**[0039]**The invention provides a modelling method which is based on measurement of electrical impedance/admittance of the loudspeaker over time rather than a complex parameter-based model. In addition to the measured impedance/admittance values, the parameters used to derive the model are only the blocked electrical impedance of the loudspeaker and force factor. These can be assumed to be constant and also can be assumed to be independent of the nature of the loudspeaker enclosure. Therefore, changes in the loudspeaker characteristics or the enclosure characteristics are manifested predominantly as changes in the measured impedance/admittance function rather than changes to the values which are assumed to be constant. Therefore, the model remains valid and can be updated with the current impedance/admittance function.

**[0040]**In order to explain the approach of the invention, an analytical form of the voltage-to-excursion transfer function is derived, after which it is shown how it can be estimated in the time domain.

**[0041]**An expression for the voltage-to-excursion transfer function is derived as a function of the admittance, Y(s), which is the inverse of the electrical impedance transfer function, Z(s).

**[0042]**The voltage equation for an electrodynamic loudspeaker, which relates the loudspeaker voice coil voltage, v(t), to the voice coil current, i(t) and the diaphragm velocity {dot over (x)}(t) is the following:

**v**( t ) = R e i ( t ) + L e i t + φ x . ( t ) , ( 1 ) ##EQU00002##

**[0043]**where Re and Le are the DC resistance and the inductance of the voice coil when the voice coil is mechanically blocked, φ is the force factor or BI-product (assumed to be constant), and {dot over (x)}(t) is the velocity of the diaphragm.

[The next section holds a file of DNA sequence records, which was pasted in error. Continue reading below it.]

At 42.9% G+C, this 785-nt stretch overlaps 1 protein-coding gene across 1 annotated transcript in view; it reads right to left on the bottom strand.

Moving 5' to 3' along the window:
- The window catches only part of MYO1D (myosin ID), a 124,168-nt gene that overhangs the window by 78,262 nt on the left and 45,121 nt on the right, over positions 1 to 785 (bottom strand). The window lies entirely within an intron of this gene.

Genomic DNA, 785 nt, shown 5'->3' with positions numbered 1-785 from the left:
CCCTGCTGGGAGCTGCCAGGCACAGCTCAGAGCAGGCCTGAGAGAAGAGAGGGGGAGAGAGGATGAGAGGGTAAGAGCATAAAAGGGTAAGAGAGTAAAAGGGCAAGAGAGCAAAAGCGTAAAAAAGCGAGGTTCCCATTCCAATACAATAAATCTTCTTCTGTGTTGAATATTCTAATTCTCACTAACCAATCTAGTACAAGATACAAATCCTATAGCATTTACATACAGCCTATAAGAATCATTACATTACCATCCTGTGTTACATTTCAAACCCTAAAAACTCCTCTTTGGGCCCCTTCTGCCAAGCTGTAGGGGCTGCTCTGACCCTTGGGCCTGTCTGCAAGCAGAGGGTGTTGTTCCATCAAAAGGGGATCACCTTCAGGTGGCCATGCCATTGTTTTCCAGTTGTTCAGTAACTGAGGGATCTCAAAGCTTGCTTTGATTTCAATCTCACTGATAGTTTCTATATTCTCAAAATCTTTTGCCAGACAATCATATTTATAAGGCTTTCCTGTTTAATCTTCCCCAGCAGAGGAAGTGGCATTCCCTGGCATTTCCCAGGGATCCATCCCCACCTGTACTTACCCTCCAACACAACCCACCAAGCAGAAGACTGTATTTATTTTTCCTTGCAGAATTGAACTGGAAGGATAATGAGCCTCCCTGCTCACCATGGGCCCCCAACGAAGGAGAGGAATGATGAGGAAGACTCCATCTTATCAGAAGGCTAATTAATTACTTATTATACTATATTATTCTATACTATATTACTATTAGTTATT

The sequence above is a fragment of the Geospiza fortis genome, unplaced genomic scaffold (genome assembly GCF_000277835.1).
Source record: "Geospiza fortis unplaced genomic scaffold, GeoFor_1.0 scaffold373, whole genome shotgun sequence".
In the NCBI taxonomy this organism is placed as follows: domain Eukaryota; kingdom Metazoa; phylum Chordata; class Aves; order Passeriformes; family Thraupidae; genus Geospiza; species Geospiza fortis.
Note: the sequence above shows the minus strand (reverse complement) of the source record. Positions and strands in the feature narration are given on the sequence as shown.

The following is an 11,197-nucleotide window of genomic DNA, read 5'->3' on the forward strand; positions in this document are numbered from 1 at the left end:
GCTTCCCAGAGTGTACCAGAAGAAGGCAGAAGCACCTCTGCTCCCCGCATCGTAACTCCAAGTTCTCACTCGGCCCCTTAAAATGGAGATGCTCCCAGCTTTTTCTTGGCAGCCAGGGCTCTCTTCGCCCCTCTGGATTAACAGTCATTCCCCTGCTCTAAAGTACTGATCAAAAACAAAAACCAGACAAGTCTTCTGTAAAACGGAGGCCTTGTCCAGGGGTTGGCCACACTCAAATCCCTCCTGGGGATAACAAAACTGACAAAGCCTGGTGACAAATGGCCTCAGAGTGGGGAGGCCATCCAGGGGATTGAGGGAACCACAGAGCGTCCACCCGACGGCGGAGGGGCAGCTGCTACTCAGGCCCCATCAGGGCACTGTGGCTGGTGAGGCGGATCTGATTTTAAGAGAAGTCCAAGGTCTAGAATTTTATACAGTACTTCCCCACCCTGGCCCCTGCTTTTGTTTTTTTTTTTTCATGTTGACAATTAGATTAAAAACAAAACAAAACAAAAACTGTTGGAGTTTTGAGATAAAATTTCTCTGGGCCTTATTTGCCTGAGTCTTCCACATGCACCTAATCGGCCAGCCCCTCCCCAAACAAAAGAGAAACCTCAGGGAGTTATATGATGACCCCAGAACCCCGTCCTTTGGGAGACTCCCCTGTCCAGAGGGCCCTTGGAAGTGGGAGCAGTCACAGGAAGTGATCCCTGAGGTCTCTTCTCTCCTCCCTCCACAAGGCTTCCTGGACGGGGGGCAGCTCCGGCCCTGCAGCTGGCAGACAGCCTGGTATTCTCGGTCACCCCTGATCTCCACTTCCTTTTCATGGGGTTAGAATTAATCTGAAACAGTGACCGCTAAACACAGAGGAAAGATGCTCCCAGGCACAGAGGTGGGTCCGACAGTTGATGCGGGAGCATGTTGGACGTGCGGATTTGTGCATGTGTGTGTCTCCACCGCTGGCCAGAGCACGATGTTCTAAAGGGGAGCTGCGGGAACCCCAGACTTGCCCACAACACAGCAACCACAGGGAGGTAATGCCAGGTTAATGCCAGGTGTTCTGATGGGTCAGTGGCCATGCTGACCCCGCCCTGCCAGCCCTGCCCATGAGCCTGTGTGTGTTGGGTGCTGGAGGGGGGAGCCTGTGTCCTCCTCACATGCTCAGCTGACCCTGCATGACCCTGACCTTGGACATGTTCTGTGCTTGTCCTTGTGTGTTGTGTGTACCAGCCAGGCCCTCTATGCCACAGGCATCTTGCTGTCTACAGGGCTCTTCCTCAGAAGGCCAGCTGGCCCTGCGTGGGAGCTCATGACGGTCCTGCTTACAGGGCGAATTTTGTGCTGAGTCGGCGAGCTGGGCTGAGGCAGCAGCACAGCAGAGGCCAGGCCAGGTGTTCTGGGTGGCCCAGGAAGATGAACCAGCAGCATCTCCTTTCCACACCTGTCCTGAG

**[0044]**The Laplace transform yields:

**v**(s)=Z

_{e}(s)i(s)+φsx(s), (2)

**where Ze**(s) is the blocked electrical impedance of the voice coil. The force factor, φ, represents the ratio between the Lorentz force, which is exerted on the cone, and the input current:

**φi(s)=f(s). (3)**

**[0045]**Estimation of the force factor requires a signal derived from an additional sensor (e.g., a laser to measure the diaphragm displacement), when the loudspeaker is in a known configuration (e.g., infinite baffle, without an enclosure).

**[0046]**Known techniques for estimating or measuring these parameters will be well known to those skilled in the art.

**[0047]**The blocked impedance will not be perfectly constant, for example it changes with temperature. This is not taken into account in the model described below, but the blocked impedance can be re-estimated in the modelling process. There are many methods for estimating the blocked electrical impedance, and its estimation is not part of the proposed invention.

**[0048]**For example, reference is made to Leach, W., 2002: "Loudspeaker voice-coil inductance losses: Circuit models, parameter estimation, and effect on frequency response" J. Audio Eng. Soc. 50 (6), 442-450, and Vanderkooy, J., 1989: "A model of loudspeaker driver impedance incorporating eddy currents in the pole structure" J. Audio Eng. Soc. 37, 119-128.

**[0049]**The mechanical impedance is defined as the ratio between force and velocity:

**Z m**( s ) = f ( s ) sx ( s ) = φ i ( s ) sx ( s ) ( 4 ) ⇄ sx ( s ) = φ i ( s ) Z m ( s ) ( 5 ) ##EQU00003##